Updated May 17, 2019
Canvases with letters, especially small and thick ones that are close together, can be a real challenge for needlepoint. This might be why they stay so popular for Cross Stitch, where the background is already there, but aren’t as common in needlepoint. They are getting more popular these days, but they often pose problems when choosing backgrounds.
With this canvas I realized why; letters are fussy. They have small spaces, they go in and out alot, and they are close together. With only one open thread between the letters, most decorative stitches don’t fit. When you pick a decorative stitch, there is so much compensation needed, the entire background runs the risk of looking confused.
Picking a background stitch that doesn’t require too much compensation is tricky. One solution seen in older needlepoint is to Tent Stitch the lettered area and do a decorative stitch around it. Because the background is small here, there wouldn’t be much space for the decorative stitch. This technique needs more space. You also my not like this look unless you put a Tent Stitch border around the area. In both cases I always feel as if my needlepoint is imprisoned.
Another solution would be a Tent Stitch pattern, such as those found in Needlepoint Damask. I love this technique but I wanted something with texture from stitches, not threads.
This “Keep Calm” canvas is very popular right now, you can get versions of it from many designers. This one is from Needlepoint for Fun. Many stitchers are using a larger version that has fewer problems with compensation. Many others are using open stitches, which also avoids the problem.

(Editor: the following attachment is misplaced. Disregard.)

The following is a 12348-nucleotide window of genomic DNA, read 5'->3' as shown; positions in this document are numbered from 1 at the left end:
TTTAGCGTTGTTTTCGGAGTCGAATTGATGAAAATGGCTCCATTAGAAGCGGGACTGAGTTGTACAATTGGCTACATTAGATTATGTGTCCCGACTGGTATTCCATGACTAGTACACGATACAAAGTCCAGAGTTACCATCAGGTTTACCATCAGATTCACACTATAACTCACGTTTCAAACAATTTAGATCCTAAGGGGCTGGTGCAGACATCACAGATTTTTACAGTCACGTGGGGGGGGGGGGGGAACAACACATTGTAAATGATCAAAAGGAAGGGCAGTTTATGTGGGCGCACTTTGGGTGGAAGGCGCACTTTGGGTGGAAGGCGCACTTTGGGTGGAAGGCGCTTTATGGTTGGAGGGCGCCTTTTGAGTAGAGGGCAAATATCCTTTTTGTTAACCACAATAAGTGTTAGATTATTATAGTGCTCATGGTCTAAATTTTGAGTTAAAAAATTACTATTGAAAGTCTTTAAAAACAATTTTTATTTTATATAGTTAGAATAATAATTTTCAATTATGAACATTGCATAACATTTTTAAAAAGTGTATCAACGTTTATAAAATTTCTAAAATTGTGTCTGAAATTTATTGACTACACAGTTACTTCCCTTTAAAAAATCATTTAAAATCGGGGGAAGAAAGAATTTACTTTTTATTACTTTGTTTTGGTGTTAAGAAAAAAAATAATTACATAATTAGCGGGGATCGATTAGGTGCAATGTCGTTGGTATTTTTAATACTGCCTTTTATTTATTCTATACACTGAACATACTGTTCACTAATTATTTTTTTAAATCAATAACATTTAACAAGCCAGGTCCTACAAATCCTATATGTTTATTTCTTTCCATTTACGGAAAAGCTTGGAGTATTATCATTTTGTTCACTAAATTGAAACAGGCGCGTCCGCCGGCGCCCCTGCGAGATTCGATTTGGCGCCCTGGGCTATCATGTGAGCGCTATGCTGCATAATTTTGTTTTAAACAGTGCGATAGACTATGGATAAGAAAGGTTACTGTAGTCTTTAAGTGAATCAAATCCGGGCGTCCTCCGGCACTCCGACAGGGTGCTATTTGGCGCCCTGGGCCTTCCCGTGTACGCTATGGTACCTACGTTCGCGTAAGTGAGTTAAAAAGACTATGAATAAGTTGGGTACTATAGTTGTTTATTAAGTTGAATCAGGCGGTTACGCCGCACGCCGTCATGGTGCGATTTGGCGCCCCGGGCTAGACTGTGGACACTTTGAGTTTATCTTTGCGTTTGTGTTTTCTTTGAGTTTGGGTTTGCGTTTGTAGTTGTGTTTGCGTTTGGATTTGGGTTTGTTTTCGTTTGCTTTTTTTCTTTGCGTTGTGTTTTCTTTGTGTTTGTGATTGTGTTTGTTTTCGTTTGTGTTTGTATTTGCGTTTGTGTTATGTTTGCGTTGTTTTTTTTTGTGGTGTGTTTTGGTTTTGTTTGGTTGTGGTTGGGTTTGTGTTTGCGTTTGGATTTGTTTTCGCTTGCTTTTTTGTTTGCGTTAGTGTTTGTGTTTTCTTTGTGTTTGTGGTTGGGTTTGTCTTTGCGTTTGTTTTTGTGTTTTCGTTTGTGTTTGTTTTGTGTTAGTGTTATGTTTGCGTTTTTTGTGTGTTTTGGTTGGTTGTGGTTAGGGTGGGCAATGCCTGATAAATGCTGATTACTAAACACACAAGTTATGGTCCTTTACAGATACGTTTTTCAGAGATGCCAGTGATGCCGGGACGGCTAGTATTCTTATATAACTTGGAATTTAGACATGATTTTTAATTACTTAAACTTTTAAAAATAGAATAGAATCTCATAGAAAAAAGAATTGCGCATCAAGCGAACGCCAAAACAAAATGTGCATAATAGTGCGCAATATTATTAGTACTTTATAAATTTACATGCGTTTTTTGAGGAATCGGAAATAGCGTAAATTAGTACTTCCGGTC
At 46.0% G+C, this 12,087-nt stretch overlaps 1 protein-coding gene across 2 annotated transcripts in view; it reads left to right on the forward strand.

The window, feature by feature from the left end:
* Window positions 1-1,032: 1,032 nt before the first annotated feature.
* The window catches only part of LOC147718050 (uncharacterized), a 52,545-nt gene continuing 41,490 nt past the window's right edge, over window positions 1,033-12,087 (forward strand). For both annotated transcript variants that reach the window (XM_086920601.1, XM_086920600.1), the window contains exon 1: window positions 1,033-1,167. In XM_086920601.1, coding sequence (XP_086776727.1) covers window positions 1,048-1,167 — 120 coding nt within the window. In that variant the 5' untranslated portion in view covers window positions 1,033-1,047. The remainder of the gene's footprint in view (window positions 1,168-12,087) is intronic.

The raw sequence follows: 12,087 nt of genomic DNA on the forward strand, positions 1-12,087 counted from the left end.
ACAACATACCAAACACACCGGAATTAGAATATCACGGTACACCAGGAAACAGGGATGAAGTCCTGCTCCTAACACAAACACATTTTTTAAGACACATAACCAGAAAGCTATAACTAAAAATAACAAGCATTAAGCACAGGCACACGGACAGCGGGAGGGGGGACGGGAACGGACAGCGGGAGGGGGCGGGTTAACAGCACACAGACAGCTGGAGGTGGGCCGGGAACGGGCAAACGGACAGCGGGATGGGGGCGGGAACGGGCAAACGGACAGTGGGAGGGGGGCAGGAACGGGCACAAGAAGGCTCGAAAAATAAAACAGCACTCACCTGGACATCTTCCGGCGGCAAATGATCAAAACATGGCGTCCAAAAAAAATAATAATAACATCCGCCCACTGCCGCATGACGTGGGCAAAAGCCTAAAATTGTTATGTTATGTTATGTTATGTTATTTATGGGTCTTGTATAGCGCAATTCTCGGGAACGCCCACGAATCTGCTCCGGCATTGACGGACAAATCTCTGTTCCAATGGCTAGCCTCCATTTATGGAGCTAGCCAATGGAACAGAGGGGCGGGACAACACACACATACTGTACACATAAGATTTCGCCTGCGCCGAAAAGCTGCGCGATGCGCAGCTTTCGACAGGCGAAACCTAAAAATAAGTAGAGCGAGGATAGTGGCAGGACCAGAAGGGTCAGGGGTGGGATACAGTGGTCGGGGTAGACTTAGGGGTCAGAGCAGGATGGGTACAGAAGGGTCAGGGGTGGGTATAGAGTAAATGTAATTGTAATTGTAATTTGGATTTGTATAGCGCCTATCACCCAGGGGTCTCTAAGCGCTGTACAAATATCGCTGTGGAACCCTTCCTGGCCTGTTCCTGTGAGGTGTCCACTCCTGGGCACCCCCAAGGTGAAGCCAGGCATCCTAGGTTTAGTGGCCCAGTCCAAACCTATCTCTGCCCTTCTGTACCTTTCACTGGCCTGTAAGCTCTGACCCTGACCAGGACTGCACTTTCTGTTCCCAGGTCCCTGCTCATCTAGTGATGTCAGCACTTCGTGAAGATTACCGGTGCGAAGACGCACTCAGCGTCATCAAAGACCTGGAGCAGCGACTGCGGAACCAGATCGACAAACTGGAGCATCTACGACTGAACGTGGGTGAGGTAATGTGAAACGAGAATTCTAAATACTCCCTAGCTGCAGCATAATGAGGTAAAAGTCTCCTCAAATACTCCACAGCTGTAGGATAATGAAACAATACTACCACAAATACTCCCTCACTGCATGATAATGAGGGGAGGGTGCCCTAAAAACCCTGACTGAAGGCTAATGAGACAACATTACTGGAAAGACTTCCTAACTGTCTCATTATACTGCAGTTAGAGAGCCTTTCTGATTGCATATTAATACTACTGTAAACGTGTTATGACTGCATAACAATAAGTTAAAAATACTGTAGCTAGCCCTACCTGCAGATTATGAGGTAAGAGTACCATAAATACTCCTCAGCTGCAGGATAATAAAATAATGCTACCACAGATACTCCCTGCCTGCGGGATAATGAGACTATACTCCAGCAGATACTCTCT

Because this will be an ornament, I wanted a stitch with more coverage. T Stitch, one of my favorite stitches, would be an excellent choice, but I wanted something different.
I chose Straight T, below, a straight stitch version of T Stitch. Like T Stitch it has stitches that go in two directions. Because these stitches are straight they go over two threads instead of one intersection. This stitch is called Hatch by Julia Snyder.
I made this stitch in straight lines, completing all the rows in one direction before stitching the rows in the other direction. It’s stitched like a darning patten in two passes.
Compensation was easy. If only one thread was open, I left the canvas bare. Where the letters had more open space, I filled those areas with stitches. This gives the impression that the stitch continues behind the lettering.
Because I chose a fluffy, thick thread, the background is mostly filled. This creates that textured background I wanted. Thinner threads would create a more lacy background.
Try Straight T for those canvases that are fussy. It’s an easy needlepoint background that’s, fast and elegant.